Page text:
Litigation Risks of Videoconferencing Tools

Paul D. Ackerman , Christopher M. Pardo


August 3, 2020

Seemingly overnight, the business world experienced the widespread adoption of videoconferencing technology such as Zoom, Skype, Webex, Microsoft Teams and Google Meetings to keep employees connected during the COVID-19 pandemic. As with email, text messaging and other electronic communication tools, a byproduct of the use of videoconferencing is the tremendous amount of data now being generated and stored. If not managed properly, this data could become a significant litigation risk.

While the specific features of each videoconferencing system vary, these platforms generally allow users to configure robust storage options, including usage reports, records of all participants, automatically generated transcripts, and audio and video recordings. Many offer cloud-based storage, and some platforms also allow local storage, where a copy of the data from a videoconference can be stored on individual machines apart from the central cloud-based repository. Essentially, terabytes of additional data may be stored and distributed across your enterprise, creating challenges for data collection.

In the world of litigation, the data created by electronic communication tools is known as electronically stored information (ESI). In significant legal cases, courts generally require that relevant ESI be provided to the opposing party during discovery. Large amounts of ESI can lead to a burdensome and expensive discovery process for the producing party. On top of that, ESI can be a potential gold mine for the requesting party, as more informal communications like email and text messages frequently provide unfiltered thoughts and comments, often without appropriate context, which can be damaging in the context of a lawsuit.

For example, consider a product liability lawsuit alleging that a newly developed product is defective. The development process involved a six-person team working for over a year to bring the product to market. During development, the team held weekly team videoconference meetings to discuss all facets of the project, including every problem with the product, whether real, perceived or hypothetical. The team members also had regular videoconferences with others outside the core team, including vendors, contractors, consultants, other company employees and the management team. From this relatively modest development project, potentially hundreds of hours of video, audio and related data on meeting transcripts, attendance and the like were generated and stored by the videoconferencing system.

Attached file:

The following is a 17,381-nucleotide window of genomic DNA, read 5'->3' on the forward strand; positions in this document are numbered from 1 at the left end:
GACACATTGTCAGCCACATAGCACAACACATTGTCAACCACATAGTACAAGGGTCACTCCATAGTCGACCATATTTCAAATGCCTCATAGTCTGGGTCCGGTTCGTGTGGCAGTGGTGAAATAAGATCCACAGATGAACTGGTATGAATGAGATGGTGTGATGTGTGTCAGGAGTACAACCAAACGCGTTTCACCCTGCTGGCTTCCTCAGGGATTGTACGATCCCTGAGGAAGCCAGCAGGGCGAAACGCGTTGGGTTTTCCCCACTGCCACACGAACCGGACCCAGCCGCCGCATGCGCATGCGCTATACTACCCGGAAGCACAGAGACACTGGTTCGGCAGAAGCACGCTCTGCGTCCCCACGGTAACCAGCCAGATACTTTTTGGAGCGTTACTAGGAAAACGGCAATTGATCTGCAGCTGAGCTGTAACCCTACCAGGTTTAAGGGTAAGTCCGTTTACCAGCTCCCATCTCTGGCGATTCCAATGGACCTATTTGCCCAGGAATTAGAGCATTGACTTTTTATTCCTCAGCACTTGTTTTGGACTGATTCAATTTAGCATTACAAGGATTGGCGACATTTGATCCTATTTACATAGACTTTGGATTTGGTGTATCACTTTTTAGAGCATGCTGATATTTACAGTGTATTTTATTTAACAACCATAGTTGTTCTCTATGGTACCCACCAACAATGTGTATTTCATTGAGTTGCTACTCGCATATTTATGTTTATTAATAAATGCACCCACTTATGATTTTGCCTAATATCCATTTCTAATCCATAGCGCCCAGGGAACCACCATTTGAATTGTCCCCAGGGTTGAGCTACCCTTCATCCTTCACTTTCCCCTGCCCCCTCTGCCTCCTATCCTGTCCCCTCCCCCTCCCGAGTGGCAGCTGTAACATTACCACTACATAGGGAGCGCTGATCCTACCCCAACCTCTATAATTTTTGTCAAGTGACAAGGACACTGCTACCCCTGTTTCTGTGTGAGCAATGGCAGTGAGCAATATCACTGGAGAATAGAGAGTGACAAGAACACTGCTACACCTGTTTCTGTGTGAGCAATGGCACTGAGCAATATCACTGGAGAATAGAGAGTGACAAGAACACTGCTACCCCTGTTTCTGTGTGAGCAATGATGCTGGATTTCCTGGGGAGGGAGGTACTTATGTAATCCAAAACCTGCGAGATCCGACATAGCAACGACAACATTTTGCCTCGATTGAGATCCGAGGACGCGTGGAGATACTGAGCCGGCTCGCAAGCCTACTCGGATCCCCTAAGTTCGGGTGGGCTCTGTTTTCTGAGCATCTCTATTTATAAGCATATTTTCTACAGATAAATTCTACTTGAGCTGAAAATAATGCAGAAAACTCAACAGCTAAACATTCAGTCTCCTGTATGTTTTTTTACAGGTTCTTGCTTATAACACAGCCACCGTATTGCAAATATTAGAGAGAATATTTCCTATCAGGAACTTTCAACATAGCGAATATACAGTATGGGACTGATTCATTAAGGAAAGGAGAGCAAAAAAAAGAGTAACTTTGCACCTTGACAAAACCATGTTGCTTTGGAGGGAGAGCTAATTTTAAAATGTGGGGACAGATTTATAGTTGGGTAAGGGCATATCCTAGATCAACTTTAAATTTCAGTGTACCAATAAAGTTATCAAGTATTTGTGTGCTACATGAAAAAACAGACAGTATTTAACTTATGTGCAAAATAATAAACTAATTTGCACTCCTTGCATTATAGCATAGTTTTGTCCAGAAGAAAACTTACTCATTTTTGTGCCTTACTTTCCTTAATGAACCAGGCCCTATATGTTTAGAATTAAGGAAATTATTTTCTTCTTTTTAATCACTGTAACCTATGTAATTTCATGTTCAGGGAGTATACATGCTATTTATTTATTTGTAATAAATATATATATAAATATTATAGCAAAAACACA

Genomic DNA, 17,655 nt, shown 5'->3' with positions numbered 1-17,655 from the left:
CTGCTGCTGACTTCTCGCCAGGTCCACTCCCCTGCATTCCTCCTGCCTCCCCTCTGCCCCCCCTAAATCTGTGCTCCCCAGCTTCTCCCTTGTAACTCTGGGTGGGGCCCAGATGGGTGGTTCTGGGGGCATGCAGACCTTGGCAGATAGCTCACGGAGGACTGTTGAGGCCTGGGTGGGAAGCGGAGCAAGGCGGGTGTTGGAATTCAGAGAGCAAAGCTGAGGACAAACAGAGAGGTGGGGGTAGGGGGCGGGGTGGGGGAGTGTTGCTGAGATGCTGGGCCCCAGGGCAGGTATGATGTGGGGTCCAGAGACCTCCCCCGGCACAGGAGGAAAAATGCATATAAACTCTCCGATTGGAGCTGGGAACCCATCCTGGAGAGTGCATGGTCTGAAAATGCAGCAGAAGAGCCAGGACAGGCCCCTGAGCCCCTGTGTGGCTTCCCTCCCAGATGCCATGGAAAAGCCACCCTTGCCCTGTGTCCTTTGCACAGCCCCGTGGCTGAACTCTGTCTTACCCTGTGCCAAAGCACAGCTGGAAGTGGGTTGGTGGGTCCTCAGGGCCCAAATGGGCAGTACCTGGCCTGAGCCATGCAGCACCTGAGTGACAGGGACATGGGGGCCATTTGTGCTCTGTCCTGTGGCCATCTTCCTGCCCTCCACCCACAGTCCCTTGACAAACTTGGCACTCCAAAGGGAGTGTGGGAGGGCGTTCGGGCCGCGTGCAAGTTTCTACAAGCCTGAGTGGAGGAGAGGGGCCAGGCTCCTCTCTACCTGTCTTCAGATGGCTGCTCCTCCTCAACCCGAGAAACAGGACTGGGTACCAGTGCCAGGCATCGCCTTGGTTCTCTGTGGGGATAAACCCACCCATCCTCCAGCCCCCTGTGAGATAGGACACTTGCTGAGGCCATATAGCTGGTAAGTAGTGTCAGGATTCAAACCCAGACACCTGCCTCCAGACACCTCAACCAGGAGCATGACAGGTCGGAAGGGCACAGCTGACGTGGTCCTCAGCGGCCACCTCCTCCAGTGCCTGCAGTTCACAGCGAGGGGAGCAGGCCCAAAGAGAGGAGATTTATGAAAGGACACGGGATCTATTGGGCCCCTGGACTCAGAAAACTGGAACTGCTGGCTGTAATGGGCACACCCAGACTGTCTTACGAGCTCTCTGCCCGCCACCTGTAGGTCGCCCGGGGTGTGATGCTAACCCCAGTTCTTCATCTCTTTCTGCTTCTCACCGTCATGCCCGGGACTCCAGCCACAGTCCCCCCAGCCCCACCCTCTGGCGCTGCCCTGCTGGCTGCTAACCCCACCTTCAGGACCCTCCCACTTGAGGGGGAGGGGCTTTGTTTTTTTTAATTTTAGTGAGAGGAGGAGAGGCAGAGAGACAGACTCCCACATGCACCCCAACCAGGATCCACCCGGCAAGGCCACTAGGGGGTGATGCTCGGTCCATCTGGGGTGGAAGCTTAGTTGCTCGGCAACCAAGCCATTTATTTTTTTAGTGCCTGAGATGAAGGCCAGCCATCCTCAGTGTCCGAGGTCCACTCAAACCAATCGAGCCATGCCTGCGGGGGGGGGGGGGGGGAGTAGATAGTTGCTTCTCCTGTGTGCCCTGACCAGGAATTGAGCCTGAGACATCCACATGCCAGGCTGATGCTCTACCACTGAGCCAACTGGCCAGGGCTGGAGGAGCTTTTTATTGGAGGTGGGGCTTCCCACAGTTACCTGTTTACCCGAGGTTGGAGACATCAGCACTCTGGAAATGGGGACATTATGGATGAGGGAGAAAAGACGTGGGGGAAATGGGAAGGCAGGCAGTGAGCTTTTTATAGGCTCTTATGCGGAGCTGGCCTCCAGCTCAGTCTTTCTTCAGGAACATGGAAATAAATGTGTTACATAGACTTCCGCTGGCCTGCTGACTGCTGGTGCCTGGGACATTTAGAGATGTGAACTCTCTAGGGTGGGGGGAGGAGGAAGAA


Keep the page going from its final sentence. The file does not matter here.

All of this ESI may be subject to discovery in the product liability lawsuit. If so, this data will need to be collected and reviewed by attorneys and potentially produced for the other side. Moreover, every word and gesture from every meeting will be available for the other side to review and be shown to a jury. Even good-faith efforts by the team to identify and solve potential problems along the way may be viewed as knowledge of a problem. This could ultimately prove disastrous.

Properly managing this new wave of ESI data is critical and should be done before you face any litigation. This requires two main actions: 1) developing and implementing sound data retention policies that address the vast amounts of information generated by your videoconferencing platform, and 2) providing employee training to mitigate the risks inherent in this growing body of potentially discoverable information.